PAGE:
That's the party identification split among black Americans as measured by Pew Research since 1992. Compare it with this chart, detailing the partisan identification of whites.

Again, we're used to this: A strongly Democratic black population and a back-and-forth-but-increasingly-Republican white one.

But when did black Americans become so heavily Democratic?

For that, we turn to data compiled by the Joint Center for Political and Economic Studies. The Joint Center pulled data from independent research, Gallup polling, exit polls, professional polling firms and their own surveys to put together a look at the partisan makeup of black voters since the administration of Franklin Roosevelt. That the data start in 1936 and not, say, with the emancipation of slaves after the Civil War -- thanks largely to a Republican president -- is because the ability of black Americans to vote was regularly restricted and uneven.

In the decade before 1948, black Americans identified as Democrats about as often as they did Republicans. In 1948, as Real Clear Politics' Jay Cost wrote a few years ago, Democrat Harry Truman made an explicit appeal for new civil rights measures from Congress, including voter protections, a federal ban on lynching and bolstering existing civil rights laws. That year, the number of blacks identifying as Democrats increased.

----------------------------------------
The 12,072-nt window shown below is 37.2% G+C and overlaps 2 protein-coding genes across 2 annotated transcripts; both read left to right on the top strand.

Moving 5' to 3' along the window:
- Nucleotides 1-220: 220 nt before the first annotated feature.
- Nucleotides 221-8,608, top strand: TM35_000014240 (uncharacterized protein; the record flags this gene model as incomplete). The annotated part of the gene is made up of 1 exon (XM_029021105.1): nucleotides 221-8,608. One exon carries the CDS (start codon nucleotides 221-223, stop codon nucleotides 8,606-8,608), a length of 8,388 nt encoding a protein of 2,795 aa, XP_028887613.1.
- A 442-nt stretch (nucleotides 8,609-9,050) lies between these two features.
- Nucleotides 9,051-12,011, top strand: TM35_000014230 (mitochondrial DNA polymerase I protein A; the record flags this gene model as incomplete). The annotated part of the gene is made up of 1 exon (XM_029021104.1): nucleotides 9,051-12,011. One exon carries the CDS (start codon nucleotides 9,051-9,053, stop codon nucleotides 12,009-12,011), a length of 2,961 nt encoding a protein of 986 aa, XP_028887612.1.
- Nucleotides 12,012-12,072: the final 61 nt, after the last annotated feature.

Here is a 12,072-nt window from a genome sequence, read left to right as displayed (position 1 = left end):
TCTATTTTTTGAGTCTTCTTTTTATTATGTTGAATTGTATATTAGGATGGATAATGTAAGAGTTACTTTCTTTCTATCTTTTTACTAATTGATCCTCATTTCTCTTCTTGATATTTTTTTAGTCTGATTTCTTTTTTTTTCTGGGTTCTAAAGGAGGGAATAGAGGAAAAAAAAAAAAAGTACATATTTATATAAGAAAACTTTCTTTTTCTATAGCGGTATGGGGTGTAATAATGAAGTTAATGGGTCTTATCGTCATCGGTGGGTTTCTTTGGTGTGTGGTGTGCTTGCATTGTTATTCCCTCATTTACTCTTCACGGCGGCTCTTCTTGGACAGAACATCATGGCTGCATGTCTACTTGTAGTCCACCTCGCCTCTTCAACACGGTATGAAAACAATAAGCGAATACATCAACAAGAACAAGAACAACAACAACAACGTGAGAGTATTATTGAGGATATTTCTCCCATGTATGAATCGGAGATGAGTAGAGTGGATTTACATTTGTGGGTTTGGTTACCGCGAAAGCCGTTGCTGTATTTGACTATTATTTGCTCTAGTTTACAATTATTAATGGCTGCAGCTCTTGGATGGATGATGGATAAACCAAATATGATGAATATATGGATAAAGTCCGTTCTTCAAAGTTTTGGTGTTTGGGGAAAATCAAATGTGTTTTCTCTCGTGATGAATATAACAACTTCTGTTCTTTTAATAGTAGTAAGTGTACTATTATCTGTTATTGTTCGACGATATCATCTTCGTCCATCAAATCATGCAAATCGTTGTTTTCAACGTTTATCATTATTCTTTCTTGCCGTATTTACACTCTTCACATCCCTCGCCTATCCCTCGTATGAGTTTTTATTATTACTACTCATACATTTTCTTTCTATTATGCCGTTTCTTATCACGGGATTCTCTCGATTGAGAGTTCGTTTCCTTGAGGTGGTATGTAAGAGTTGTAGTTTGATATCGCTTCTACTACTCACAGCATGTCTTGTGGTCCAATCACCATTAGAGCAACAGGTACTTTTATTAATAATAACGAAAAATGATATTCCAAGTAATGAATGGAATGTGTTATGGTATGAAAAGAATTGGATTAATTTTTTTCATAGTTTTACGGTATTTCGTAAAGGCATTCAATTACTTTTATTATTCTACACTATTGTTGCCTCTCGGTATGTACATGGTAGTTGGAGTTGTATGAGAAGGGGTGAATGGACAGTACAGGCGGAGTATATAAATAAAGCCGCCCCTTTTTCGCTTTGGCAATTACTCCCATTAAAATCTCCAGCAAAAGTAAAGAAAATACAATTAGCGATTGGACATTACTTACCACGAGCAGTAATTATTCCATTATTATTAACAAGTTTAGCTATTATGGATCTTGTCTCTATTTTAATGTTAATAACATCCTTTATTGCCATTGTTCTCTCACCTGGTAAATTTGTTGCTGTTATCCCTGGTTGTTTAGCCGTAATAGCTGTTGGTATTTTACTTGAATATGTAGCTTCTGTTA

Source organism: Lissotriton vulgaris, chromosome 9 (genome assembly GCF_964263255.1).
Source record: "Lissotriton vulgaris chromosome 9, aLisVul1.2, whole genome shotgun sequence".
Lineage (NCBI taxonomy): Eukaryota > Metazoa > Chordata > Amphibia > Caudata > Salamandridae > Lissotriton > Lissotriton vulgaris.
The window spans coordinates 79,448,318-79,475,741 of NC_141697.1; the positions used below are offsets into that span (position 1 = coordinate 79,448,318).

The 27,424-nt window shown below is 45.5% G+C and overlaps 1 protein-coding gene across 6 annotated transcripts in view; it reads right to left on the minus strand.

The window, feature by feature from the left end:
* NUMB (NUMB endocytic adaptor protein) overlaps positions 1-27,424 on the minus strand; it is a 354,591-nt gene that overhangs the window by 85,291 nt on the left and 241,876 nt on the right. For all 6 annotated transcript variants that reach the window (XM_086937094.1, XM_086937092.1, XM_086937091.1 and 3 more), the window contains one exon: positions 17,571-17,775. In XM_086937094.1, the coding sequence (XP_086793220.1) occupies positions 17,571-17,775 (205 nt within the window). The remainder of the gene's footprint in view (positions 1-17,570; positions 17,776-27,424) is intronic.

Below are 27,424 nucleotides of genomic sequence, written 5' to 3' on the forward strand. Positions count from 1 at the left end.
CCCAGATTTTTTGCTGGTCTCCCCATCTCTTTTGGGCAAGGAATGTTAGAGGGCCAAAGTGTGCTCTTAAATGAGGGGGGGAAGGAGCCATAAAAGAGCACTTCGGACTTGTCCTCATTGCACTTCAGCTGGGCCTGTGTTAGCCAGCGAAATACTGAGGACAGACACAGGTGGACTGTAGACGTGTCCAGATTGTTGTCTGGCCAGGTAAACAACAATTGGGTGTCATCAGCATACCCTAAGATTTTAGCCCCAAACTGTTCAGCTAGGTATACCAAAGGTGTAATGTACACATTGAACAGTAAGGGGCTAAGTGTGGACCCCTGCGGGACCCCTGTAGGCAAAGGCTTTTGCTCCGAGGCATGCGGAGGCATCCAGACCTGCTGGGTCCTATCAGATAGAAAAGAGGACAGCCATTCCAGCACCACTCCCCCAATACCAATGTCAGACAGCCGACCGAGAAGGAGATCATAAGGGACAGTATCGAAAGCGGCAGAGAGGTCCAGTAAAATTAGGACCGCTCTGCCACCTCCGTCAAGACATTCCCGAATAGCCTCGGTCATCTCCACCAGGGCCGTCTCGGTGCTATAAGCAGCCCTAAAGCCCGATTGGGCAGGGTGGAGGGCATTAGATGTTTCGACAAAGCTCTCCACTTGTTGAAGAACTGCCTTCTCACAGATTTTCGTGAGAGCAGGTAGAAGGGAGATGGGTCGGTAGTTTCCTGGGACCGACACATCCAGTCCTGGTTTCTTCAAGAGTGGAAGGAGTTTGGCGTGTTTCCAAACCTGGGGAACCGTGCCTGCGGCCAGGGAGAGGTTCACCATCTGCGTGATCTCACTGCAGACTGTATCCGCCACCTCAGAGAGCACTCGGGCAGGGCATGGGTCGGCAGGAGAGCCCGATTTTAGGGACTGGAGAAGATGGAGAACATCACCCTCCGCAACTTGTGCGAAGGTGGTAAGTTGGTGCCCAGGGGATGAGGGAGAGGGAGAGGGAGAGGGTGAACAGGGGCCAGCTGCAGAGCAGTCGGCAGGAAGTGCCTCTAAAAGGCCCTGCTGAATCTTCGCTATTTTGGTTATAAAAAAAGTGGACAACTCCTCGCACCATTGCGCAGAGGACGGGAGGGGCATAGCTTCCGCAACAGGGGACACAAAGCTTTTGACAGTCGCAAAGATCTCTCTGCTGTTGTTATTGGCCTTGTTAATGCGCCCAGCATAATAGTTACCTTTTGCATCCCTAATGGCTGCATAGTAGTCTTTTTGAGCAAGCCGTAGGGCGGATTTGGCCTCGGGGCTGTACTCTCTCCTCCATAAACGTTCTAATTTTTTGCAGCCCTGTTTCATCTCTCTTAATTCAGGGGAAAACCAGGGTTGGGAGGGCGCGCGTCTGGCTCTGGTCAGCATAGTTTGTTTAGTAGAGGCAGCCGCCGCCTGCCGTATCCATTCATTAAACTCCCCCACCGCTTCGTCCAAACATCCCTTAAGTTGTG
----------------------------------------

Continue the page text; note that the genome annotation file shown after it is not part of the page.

The second big jump is the one that you likely thought of first: The Civil Rights Act of 1964. Its passage in July of that year was the culmination of a long political struggle that played out on Capitol Hill. When he signed the bill, President Lyndon Johnson reportedly said that Democrats would, as a result, lose the South for a generation. It's been longer than that.